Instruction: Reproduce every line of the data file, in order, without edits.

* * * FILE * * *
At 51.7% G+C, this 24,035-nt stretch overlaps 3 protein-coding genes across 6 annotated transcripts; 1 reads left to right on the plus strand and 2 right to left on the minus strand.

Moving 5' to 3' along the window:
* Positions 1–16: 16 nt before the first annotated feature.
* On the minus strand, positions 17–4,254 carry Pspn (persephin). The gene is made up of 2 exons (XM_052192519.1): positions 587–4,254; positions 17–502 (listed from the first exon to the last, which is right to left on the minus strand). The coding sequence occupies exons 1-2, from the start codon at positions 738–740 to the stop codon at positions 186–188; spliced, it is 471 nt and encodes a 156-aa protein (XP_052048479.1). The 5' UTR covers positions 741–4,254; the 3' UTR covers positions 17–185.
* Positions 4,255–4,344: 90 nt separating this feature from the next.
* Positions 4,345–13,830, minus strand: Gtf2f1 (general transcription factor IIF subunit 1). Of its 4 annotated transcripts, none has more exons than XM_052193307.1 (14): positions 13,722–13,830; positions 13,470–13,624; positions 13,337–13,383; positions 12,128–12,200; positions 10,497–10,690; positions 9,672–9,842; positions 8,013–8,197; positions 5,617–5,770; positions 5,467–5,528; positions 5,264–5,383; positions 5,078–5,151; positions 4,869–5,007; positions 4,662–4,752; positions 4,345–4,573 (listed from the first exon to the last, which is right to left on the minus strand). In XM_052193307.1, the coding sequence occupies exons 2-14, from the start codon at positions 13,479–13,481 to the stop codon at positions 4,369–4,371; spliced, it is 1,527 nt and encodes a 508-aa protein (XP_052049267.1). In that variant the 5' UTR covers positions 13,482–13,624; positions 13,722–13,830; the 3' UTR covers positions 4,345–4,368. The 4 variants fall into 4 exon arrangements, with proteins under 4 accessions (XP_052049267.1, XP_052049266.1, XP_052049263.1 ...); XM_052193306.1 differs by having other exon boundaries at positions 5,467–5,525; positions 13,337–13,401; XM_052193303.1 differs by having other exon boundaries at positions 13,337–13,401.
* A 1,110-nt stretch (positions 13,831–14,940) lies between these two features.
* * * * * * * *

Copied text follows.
At 51.7% G+C, this 24,035-nt stretch overlaps 3 protein-coding genes across 6 annotated transcripts; 1 reads left to right on the plus strand and 2 right to left on the minus strand.

Moving 5' to 3' along the window:
* Positions 1–16: 16 nt before the first annotated feature.
* On the minus strand, positions 17–4,254 carry Pspn (persephin). The gene is made up of 2 exons (XM_052192519.1): positions 587–4,254; positions 17–502 (listed from the first exon to the last, which is right to left on the minus strand). The coding sequence occupies exons 1-2, from the start codon at positions 738–740 to the stop codon at positions 186–188; spliced, it is 471 nt and encodes a 156-aa protein (XP_052048479.1). The 5' UTR covers positions 741–4,254; the 3' UTR covers positions 17–185.
* Positions 4,255–4,344: 90 nt separating this feature from the next.
* Positions 4,345–13,830, minus strand: Gtf2f1 (general transcription factor IIF subunit 1). Of its 4 annotated transcripts, none has more exons than XM_052193307.1 (14): positions 13,722–13,830; positions 13,470–13,624; positions 13,337–13,383; positions 12,128–12,200; positions 10,497–10,690; positions 9,672–9,842; positions 8,013–8,197; positions 5,617–5,770; positions 5,467–5,528; positions 5,264–5,383; positions 5,078–5,151; positions 4,869–5,007; positions 4,662–4,752; positions 4,345–4,573 (listed from the first exon to the last, which is right to left on the minus strand). In XM_052193307.1, the coding sequence occupies exons 2-14, from the start codon at positions 13,479–13,481 to the stop codon at positions 4,369–4,371; spliced, it is 1,527 nt and encodes a 508-aa protein (XP_052049267.1). In that variant the 5' UTR covers positions 13,482–13,624; positions 13,722–13,830; the 3' UTR covers positions 4,345–4,368. The 4 variants fall into 4 exon arrangements, with proteins under 4 accessions (XP_052049267.1, XP_052049266.1, XP_052049263.1 ...); XM_052193306.1 differs by having other exon boundaries at positions 5,467–5,525; positions 13,337–13,401; XM_052193303.1 differs by having other exon boundaries at positions 13,337–13,401.
* A 1,110-nt stretch (positions 13,831–14,940) lies between these two features.